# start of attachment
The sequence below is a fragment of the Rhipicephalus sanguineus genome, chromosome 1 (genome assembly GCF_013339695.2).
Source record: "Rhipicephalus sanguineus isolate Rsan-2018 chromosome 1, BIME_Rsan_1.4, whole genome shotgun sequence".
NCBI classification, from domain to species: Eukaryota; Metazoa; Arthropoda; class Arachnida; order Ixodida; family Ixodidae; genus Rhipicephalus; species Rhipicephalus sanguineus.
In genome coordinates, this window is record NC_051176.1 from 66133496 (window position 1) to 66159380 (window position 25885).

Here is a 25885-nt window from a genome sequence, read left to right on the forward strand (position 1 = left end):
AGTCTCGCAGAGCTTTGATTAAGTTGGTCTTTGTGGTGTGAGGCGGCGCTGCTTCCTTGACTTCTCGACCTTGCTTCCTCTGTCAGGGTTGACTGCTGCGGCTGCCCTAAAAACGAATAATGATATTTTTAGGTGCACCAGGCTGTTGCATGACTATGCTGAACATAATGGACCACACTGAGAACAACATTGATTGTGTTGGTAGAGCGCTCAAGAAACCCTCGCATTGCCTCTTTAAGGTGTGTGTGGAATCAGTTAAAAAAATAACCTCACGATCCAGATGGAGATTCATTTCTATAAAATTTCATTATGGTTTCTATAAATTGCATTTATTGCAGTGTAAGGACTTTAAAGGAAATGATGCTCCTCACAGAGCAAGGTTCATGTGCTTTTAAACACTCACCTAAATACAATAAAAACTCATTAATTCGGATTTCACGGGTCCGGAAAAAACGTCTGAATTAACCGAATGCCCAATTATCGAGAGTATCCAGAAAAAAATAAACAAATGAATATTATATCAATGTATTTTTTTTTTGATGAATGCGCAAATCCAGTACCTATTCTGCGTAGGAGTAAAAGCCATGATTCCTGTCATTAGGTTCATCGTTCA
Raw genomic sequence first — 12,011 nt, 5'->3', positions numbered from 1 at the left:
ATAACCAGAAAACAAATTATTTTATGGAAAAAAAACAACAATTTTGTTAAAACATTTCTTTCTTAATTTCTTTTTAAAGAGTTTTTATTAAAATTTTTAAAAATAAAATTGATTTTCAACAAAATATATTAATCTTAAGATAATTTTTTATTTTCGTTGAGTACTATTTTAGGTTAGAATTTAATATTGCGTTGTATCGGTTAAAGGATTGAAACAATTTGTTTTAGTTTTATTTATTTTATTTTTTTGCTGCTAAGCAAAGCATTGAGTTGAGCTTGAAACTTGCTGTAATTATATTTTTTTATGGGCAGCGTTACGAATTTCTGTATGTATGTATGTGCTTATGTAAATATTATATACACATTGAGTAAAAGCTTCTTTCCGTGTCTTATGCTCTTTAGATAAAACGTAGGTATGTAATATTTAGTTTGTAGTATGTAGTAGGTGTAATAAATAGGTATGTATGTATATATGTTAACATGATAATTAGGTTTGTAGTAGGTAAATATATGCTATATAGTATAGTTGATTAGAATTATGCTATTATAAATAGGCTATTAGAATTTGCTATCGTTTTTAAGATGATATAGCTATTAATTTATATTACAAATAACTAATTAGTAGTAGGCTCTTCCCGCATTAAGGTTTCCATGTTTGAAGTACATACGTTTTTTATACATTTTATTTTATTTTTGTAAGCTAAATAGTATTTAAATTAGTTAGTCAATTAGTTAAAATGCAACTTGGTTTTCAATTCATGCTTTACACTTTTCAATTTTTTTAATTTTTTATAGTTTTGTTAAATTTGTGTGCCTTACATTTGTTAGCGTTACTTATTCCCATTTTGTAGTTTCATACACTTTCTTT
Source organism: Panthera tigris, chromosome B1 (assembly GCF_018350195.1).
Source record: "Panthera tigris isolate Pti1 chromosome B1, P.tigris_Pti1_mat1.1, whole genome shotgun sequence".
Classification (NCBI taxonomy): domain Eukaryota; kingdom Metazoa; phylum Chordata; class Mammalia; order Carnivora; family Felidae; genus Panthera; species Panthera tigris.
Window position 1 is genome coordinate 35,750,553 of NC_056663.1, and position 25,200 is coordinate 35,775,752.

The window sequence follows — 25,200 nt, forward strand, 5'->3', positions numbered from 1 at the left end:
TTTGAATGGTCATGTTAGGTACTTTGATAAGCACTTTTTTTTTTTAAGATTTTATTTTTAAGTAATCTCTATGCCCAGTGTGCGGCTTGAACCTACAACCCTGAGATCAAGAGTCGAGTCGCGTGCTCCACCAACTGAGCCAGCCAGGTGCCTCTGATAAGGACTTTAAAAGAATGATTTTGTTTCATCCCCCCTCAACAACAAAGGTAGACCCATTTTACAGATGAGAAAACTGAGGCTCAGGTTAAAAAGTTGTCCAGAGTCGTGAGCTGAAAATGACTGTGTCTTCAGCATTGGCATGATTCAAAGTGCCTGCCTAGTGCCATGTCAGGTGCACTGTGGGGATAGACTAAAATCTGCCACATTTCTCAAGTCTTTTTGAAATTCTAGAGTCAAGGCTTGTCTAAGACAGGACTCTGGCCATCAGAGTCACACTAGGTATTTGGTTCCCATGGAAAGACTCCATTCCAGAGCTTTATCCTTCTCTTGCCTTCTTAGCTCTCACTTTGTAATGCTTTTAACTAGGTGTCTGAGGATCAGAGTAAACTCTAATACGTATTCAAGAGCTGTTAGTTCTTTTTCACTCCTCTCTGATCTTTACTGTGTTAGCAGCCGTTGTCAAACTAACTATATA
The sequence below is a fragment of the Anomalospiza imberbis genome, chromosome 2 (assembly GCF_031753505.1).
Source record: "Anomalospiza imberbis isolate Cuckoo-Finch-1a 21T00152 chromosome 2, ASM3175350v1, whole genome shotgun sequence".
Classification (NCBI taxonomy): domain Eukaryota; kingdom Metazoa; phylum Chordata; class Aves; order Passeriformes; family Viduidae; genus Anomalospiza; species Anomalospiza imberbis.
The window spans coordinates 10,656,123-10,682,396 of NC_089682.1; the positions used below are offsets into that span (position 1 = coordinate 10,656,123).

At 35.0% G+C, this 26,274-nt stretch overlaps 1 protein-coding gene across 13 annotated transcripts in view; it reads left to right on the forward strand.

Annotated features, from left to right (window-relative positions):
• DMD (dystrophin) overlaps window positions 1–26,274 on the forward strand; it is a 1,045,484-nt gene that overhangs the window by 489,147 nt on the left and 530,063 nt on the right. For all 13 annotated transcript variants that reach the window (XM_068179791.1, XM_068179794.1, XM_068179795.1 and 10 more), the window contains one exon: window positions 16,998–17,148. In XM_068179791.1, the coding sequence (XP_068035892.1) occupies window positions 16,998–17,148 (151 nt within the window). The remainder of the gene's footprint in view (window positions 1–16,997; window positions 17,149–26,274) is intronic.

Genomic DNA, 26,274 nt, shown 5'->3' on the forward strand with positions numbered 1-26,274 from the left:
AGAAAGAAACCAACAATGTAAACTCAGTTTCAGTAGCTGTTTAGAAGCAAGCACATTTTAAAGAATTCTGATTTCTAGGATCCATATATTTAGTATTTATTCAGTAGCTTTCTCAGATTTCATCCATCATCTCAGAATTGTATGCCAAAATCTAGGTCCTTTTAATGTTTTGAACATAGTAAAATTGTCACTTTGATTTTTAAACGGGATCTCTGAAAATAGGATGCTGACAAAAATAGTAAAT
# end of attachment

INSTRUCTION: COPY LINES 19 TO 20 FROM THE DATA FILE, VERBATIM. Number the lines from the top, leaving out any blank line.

At 35.0% G+C, this 26,274-nt stretch overlaps 1 protein-coding gene across 13 annotated transcripts in view; it reads left to right on the forward strand.

Annotated features, from left to right (window-relative positions):